Arizona Daily Sun Coconino Voices: Yes, indeed, climate change hits close to home
Flagstaff residents have as much first-hand experience with the effects of climate change as anyone in Arizona.
You feel it when just the threat of fire closes national forests, keeping visitors and their dollars away.
You see it when bigger, hotter fires denude mountainsides, robbing them of the ability to absorb rainfall. Monsoon rains turn into floods that overrun the sandbags perpetually in place in the Sunnyside community.
You pay the price when a smaller snowpack reduces water supplies and chips away at the city’s identity as a winter wonderland. Researchers say the Southwest is suffering its worst megadrought in five centuries.
So it’s no wonder that the City Council takes the threat of climate change seriously, approving an ambitious plan to cut the city’s greenhouse gas emissions by 44% by 2030.
Action like this doesn’t come without a lot of debate as well as pushback, so it may cheer supporters of the Carbon Neutrality Plan to know that their approach has ample support from people across the state. The Gallup Arizona Survey in partnership with the Center for the Future of Arizona found that three of every four Arizonans ranked the transition to clean energy as important, and support grew from there:
- 80% want improved air quality.
- 84% want actions to reduce the heat island effect.
- 85% favor increased spending and measures to prevent forest fires.
- 86% said it’s important to protect rural water supplies.
The recognition that Arizona must be part of the solution is spreading across the state.
Arizona Public Service committed to providing 65% carbon-free energy by 2030 and 100% by 2050. The Tucson City Council, like Flagstaff’s, declared a climate emergency and enacted a plan to eliminate its carbon footprint.
This momentum toward a cleaner energy future is good for public health and safety, as underlined in a 2018 document listing Flagstaff’s vulnerabilities to climate change. It listed poor air quality caused by larger wildfires and more heat-related deaths as among the threats the city faces.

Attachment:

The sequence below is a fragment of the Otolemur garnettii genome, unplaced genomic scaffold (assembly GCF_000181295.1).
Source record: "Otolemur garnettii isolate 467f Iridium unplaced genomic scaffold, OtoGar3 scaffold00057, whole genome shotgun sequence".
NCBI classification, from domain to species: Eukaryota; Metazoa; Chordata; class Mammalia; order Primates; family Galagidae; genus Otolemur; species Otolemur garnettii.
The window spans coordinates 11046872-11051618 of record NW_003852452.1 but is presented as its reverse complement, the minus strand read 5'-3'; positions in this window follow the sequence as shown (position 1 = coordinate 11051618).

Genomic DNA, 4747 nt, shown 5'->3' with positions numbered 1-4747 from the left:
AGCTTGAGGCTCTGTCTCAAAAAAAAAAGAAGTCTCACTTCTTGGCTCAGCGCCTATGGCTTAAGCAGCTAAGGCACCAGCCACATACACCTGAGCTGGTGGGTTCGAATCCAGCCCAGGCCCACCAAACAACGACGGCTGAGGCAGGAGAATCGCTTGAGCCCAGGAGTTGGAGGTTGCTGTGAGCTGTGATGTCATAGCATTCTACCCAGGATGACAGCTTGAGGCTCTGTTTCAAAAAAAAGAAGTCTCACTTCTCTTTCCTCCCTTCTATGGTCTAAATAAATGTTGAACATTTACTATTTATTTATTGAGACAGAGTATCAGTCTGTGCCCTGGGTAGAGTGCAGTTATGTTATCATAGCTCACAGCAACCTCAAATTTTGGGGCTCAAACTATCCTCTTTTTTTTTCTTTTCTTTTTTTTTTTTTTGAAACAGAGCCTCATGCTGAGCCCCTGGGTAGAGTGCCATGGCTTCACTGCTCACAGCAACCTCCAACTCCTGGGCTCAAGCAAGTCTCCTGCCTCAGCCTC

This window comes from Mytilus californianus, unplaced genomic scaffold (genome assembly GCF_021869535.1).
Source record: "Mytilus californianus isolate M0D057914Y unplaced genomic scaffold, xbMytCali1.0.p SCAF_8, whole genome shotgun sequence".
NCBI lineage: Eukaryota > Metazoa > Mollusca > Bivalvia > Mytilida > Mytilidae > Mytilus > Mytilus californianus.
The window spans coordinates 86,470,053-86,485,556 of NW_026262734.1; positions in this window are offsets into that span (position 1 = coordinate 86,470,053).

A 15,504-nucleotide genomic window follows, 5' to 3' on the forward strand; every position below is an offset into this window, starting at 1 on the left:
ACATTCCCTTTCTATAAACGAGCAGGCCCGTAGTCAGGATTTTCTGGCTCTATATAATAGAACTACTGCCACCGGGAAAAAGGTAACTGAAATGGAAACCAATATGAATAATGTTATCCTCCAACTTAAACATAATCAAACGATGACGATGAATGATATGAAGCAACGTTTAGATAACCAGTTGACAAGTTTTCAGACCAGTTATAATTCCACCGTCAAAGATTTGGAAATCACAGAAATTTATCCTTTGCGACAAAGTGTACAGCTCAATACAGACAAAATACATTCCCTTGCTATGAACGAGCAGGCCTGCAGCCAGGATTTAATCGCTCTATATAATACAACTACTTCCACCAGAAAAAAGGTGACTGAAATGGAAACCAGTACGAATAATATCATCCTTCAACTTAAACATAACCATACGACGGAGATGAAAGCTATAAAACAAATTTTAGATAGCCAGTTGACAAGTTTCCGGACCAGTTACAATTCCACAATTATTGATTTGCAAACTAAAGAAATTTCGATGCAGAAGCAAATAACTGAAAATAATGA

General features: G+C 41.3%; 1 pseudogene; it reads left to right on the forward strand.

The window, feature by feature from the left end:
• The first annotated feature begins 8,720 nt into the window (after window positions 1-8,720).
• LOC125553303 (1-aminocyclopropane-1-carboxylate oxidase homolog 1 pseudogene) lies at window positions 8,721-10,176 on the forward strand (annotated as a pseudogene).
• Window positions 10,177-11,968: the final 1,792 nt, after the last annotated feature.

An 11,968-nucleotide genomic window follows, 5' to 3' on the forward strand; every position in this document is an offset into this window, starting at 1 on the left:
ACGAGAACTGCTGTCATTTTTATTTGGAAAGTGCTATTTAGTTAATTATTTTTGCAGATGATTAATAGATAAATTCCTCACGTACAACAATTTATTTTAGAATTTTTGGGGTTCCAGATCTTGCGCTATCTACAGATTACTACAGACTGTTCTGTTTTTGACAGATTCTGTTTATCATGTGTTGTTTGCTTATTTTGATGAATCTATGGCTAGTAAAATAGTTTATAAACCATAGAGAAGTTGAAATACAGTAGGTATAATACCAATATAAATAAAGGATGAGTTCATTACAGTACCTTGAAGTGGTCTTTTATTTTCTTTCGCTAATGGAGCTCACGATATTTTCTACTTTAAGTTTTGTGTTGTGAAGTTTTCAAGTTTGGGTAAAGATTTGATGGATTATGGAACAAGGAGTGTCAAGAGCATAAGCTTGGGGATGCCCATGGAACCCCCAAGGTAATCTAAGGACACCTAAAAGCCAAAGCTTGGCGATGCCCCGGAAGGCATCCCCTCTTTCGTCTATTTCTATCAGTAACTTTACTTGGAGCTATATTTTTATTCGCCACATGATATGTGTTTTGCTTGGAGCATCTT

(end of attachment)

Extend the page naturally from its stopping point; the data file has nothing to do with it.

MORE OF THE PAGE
Wildfires, drought, and extreme heat place Arizona on the front lines of climate change. Inaction will cost our state significantly.
Moving toward cleaner energy is good for the environment, as northern Arizona is at risk of losing its ponderosa forests if nothing changes. And it’s good for the economy. Flagstaff is among the most visited cities in the United States, yet the natural attractions that bring tourism dollars to the area are the most vulnerable to a changing climate. Burnt forests and thin snowpacks translate into a loss of jobs.
What’s more, clean energy is a growing industry. Three times as many Americans work in clean energy occupations as in fossil-fuel jobs. In Arizona in 2020, nearly 60,000 Arizonans were working in clean energy jobs, with 7% growth anticipated this year.
The numbers will only grow. For instance, Arizona is becoming a hub of electric vehicle manufacturing, which attracted UACJ Whitehall to bring hundreds of good-paying jobs to Flagstaff. Wind farms continue to take root across northern Arizona. The federal reconciliation bill, with its emphasis on developing clean energy, would support even more green jobs.
We’re on the right track. While Arizona alone can’t solve the climate crisis, we can contribute. The closing of the Navajo Generating Station and other Arizona coal plants resulted in a 30% reduction in greenhouse gas emissions compared to 2008 statewide levels. Admittedly, jobs were lost, but SRP has been conscientious about providing new opportunities, and entrepreneurs are looking to bring solar projects to the Navajo and Hopi nations. Air quality is improving and water is being saved.
Arizona will benefit tremendously from investments in climate change. Carbon neutrality plans like Flagstaff’s add to the momentum.
And we each can do our part:
- Start at home. Do an efficiency audit to find ways to save energy. Avoid using gas-powered lawn and garden equipment. Consider installing rooftop solar panels. Telecommute, use public transportation or ride your bike when possible. Join your neighbors in planting a community garden.
- Advocate for legislative action that supports clean energy and thus creates good jobs, drives economic development and improves the environment.
- Reach out to your representatives in Washington — Sens. Kyrsten Sinema and Mark Kelly and Rep. Tom O’Halleran — and encourage their support of investments in clean energy.
Arizonans understand the benefits of transitioning to clean energy. Working together, we can make this part of The Arizona We Want.
Sybil Francis is president & CEO of the Center for the Future of Arizona, a nonprofit, nonpartisan organization that brings Arizonans together to create a stronger and brighter future for our state.